Investigating the Relationship Between Acid Concentration in Solution and the Onset of Enzymatic Browning in Granny Smith Apples


  • Ari Kim
  • Christine Magdaleno
  • Melanie Tan
  • Stephanie Chen
  • Chenyang Luo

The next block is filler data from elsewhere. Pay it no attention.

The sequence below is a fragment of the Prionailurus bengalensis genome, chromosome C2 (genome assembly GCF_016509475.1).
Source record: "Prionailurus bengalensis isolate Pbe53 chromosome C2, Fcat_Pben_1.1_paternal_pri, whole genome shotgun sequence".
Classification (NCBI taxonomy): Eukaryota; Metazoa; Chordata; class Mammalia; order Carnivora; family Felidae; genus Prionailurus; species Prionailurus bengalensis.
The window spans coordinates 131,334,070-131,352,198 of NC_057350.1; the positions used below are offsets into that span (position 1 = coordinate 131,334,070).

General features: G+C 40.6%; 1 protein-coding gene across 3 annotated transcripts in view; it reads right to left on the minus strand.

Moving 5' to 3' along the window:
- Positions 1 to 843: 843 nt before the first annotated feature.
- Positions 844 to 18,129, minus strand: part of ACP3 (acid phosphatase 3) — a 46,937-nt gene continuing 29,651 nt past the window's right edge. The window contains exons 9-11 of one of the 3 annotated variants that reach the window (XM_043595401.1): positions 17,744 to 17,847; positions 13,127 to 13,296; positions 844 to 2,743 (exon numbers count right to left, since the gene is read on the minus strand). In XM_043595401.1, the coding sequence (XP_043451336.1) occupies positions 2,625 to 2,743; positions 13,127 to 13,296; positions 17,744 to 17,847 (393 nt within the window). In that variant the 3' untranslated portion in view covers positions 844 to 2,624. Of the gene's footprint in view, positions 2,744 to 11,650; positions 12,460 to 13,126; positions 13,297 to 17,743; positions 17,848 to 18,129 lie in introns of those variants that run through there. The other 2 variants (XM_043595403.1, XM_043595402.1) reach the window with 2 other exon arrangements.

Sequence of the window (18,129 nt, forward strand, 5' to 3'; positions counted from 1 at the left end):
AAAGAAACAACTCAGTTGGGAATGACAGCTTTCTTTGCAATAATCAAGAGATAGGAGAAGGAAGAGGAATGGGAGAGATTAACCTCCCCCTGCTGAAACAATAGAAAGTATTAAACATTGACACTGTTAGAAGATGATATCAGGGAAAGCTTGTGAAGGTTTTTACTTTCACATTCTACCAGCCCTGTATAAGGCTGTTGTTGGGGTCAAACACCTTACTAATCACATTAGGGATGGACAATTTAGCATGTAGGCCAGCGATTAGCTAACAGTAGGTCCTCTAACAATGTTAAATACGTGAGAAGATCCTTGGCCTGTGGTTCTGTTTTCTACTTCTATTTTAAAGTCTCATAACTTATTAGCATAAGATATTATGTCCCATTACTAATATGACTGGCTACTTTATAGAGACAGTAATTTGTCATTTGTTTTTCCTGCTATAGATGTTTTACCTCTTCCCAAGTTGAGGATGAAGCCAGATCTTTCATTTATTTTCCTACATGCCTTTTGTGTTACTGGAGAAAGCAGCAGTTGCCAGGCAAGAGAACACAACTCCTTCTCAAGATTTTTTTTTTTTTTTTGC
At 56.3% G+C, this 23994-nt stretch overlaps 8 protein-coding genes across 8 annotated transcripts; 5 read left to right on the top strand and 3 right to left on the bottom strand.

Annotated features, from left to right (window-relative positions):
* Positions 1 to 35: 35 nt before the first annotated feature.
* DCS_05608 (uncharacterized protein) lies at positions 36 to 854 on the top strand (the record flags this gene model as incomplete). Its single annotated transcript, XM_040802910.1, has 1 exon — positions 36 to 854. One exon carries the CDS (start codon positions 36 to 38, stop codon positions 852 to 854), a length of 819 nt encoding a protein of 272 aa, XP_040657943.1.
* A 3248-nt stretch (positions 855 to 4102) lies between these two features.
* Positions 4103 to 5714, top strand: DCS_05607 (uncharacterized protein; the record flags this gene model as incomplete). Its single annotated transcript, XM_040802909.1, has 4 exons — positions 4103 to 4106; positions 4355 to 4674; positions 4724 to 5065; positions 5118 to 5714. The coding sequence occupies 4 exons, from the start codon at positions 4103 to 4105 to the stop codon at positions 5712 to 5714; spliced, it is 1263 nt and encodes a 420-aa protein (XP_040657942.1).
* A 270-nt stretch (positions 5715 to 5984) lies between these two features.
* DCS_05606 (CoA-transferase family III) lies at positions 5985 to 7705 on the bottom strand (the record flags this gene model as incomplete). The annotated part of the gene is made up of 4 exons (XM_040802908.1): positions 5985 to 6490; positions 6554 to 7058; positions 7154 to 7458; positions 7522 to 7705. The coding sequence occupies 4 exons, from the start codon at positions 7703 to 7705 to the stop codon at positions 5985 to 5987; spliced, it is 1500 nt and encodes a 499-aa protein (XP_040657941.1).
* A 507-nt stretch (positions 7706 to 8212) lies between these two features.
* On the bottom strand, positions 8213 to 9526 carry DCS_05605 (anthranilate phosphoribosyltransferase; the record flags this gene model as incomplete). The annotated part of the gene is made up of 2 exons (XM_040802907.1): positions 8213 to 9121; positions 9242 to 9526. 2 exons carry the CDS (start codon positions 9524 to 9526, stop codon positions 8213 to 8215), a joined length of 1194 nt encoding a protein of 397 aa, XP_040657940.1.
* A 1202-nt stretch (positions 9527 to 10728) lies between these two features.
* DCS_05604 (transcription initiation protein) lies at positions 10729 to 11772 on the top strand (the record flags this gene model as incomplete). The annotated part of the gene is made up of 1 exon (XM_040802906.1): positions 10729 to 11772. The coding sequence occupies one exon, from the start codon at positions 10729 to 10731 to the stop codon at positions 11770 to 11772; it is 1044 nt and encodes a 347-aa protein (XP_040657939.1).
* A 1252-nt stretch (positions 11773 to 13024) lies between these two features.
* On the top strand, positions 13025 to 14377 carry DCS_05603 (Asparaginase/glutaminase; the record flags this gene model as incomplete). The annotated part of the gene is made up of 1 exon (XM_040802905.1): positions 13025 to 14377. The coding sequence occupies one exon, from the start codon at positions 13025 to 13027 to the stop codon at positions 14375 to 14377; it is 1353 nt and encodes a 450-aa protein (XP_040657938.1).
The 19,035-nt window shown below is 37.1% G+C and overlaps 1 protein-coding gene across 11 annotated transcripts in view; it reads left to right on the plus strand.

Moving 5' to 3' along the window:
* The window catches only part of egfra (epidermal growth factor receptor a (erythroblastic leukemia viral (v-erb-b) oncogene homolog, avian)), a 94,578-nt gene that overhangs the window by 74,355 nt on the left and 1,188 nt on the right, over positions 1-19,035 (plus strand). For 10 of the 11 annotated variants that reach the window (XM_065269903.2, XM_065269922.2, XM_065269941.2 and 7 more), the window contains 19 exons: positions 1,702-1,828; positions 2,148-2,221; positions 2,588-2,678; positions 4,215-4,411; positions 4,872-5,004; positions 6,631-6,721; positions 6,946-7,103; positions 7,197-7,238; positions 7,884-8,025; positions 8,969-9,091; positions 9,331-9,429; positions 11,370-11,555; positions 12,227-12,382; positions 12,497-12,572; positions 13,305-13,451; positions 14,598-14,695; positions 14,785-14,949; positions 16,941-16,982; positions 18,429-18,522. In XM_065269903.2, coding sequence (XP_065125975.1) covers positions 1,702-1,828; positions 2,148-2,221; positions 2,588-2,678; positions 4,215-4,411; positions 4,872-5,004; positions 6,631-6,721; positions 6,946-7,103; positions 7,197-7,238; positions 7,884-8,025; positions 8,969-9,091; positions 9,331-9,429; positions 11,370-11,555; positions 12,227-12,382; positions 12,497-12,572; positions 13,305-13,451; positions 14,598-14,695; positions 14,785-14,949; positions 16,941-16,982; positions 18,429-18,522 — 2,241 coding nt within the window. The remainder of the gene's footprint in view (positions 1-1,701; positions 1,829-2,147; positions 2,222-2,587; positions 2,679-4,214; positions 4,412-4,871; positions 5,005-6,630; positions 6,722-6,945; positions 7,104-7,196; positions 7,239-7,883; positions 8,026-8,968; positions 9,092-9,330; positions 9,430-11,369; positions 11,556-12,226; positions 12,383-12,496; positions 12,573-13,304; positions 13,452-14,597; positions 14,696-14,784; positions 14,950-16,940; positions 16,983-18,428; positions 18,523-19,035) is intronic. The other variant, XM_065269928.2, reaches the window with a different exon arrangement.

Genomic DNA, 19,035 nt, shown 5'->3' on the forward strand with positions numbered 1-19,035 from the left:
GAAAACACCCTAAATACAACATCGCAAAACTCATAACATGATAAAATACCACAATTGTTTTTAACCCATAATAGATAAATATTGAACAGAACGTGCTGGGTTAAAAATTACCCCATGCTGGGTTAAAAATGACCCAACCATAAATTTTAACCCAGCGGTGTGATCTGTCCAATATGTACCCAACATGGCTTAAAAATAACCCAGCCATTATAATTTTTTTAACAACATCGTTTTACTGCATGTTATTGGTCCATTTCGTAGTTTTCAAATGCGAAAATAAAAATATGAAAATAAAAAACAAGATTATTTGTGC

Finding an anti-browning agent for apples is crucial for preserving the look of a freshly cut apple, and is known to be correlated with acidity. This study investigated the effect of a solution’s citric acid concentration on the browning of apples. There were five sample groups for the sliced apples, two controls and three treatments. The apples were soaked in the solutions with different levels of lemon juice and then observed for browning over a 24 hour period and the area of browning was measured with a 1x1cm2 grid. We hypothesized that increasing lemon juice will decrease the area of browning because the juice pH is more acidic than the optimal pH needed for polyphenol oxidase (PPO) to oxidize the apple flesh. This experiment concluded that there was a significant difference in the area of browning between the five sample groups (p < 0.05) with the highest lemon juice concentration sample group having the least area of browning and the lowest lemon juice concentration sample group having the most. The results of this study showed the effectiveness of lemon juice as an anti-browning agent and provide insight for future studies on preventing the browning of different food substances.